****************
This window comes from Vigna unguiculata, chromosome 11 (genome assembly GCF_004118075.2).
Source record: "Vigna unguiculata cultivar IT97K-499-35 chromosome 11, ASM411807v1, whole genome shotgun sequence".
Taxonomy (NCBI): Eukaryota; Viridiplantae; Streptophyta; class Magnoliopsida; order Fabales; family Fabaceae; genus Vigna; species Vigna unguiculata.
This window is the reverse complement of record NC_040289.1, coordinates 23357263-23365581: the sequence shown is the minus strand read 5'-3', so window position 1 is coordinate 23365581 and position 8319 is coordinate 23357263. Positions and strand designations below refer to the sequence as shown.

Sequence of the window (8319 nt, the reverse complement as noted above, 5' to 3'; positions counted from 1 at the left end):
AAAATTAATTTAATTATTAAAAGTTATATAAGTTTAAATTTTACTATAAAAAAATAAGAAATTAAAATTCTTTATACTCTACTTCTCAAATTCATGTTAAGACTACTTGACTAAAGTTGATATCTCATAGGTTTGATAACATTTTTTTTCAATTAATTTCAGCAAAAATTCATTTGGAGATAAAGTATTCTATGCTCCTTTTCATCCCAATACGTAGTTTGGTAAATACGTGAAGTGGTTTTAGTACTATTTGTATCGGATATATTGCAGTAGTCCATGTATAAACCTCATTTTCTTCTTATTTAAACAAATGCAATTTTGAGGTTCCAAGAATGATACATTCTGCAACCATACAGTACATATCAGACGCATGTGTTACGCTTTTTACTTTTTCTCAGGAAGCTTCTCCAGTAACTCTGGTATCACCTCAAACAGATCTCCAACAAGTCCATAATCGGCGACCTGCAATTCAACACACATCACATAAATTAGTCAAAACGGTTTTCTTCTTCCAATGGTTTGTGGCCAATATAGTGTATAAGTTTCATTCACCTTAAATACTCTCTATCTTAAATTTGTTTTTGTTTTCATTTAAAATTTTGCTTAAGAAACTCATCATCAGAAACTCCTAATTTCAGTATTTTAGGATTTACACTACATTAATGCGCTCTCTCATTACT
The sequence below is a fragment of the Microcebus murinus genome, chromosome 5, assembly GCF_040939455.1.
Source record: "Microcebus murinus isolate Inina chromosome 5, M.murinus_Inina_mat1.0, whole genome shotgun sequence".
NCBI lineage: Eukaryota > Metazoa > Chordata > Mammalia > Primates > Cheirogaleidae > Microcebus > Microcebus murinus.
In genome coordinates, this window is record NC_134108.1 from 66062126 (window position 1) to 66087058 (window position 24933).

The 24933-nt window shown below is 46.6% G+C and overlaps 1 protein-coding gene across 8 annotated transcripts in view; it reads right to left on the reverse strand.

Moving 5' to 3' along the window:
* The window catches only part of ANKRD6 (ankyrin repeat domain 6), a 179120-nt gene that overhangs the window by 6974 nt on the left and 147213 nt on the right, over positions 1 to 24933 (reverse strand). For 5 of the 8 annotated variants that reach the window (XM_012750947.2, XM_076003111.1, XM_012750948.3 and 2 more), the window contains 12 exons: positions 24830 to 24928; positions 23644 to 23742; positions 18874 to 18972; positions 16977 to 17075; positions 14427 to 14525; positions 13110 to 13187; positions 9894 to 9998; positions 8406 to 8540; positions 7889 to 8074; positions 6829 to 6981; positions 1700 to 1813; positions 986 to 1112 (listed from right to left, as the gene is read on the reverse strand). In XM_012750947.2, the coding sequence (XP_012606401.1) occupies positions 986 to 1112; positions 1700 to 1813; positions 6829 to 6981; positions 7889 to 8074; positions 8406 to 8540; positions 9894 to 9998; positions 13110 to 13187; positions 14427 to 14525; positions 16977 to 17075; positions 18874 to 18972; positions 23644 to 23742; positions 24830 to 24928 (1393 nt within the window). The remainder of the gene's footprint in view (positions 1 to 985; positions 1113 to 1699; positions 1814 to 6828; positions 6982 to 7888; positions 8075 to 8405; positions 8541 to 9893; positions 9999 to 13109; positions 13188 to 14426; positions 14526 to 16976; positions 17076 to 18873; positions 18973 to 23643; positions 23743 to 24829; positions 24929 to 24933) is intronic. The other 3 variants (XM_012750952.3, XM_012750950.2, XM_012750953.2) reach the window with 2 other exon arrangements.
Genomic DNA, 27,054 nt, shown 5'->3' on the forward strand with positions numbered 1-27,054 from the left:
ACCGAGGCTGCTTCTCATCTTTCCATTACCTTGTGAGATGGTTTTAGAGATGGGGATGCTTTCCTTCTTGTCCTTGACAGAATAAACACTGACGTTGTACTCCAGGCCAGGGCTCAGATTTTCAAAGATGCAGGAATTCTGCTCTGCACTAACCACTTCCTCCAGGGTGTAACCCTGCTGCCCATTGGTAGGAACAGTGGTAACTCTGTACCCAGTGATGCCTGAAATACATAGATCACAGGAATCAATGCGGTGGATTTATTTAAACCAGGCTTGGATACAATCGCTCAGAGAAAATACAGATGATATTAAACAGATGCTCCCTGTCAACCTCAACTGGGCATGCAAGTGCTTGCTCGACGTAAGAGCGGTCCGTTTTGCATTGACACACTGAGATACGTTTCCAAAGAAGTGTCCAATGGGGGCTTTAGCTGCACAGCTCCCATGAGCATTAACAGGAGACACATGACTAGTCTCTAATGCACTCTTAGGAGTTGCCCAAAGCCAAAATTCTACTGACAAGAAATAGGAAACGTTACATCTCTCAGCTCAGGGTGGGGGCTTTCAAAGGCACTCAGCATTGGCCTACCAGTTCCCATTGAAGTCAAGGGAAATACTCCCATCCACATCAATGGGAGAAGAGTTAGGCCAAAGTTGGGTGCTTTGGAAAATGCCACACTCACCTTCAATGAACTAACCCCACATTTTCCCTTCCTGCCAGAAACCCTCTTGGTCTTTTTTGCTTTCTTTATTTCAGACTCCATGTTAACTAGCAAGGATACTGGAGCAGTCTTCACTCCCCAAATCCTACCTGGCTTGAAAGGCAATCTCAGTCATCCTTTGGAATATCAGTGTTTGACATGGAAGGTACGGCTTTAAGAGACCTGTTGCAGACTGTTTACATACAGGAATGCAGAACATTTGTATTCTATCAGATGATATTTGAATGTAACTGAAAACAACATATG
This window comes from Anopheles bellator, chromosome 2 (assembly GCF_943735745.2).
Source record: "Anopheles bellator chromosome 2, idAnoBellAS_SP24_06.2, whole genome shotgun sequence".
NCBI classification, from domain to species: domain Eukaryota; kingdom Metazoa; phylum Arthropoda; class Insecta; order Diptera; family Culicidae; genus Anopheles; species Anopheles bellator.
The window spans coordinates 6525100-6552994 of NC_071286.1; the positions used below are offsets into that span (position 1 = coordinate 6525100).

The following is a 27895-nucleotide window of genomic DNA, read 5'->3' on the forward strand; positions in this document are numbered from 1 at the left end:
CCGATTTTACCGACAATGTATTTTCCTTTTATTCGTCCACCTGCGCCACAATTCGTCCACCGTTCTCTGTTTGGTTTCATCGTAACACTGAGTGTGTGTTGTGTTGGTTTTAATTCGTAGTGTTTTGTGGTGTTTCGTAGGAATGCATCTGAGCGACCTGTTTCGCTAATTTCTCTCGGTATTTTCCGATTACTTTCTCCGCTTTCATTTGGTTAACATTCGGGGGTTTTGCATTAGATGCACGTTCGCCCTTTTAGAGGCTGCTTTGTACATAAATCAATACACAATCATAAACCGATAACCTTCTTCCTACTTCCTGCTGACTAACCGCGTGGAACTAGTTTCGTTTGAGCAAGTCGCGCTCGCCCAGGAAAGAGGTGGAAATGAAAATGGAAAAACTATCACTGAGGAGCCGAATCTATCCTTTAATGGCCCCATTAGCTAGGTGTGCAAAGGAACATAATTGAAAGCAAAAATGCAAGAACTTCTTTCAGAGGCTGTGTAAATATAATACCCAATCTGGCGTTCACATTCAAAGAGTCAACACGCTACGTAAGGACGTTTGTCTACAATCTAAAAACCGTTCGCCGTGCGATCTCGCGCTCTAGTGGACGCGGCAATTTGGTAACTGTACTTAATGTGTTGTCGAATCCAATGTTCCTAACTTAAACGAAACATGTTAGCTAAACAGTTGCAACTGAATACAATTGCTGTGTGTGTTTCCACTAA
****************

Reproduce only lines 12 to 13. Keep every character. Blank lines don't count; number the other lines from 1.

Moving 5' to 3' along the window:
* The window catches only part of ANKRD6 (ankyrin repeat domain 6), a 179120-nt gene that overhangs the window by 6974 nt on the left and 147213 nt on the right, over positions 1 to 24933 (reverse strand). For 5 of the 8 annotated variants that reach the window (XM_012750947.2, XM_076003111.1, XM_012750948.3 and 2 more), the window contains 12 exons: positions 24830 to 24928; positions 23644 to 23742; positions 18874 to 18972; positions 16977 to 17075; positions 14427 to 14525; positions 13110 to 13187; positions 9894 to 9998; positions 8406 to 8540; positions 7889 to 8074; positions 6829 to 6981; positions 1700 to 1813; positions 986 to 1112 (listed from right to left, as the gene is read on the reverse strand). In XM_012750947.2, the coding sequence (XP_012606401.1) occupies positions 986 to 1112; positions 1700 to 1813; positions 6829 to 6981; positions 7889 to 8074; positions 8406 to 8540; positions 9894 to 9998; positions 13110 to 13187; positions 14427 to 14525; positions 16977 to 17075; positions 18874 to 18972; positions 23644 to 23742; positions 24830 to 24928 (1393 nt within the window). The remainder of the gene's footprint in view (positions 1 to 985; positions 1113 to 1699; positions 1814 to 6828; positions 6982 to 7888; positions 8075 to 8405; positions 8541 to 9893; positions 9999 to 13109; positions 13188 to 14426; positions 14526 to 16976; positions 17076 to 18873; positions 18973 to 23643; positions 23743 to 24829; positions 24929 to 24933) is intronic. The other 3 variants (XM_012750952.3, XM_012750950.2, XM_012750953.2) reach the window with 2 other exon arrangements.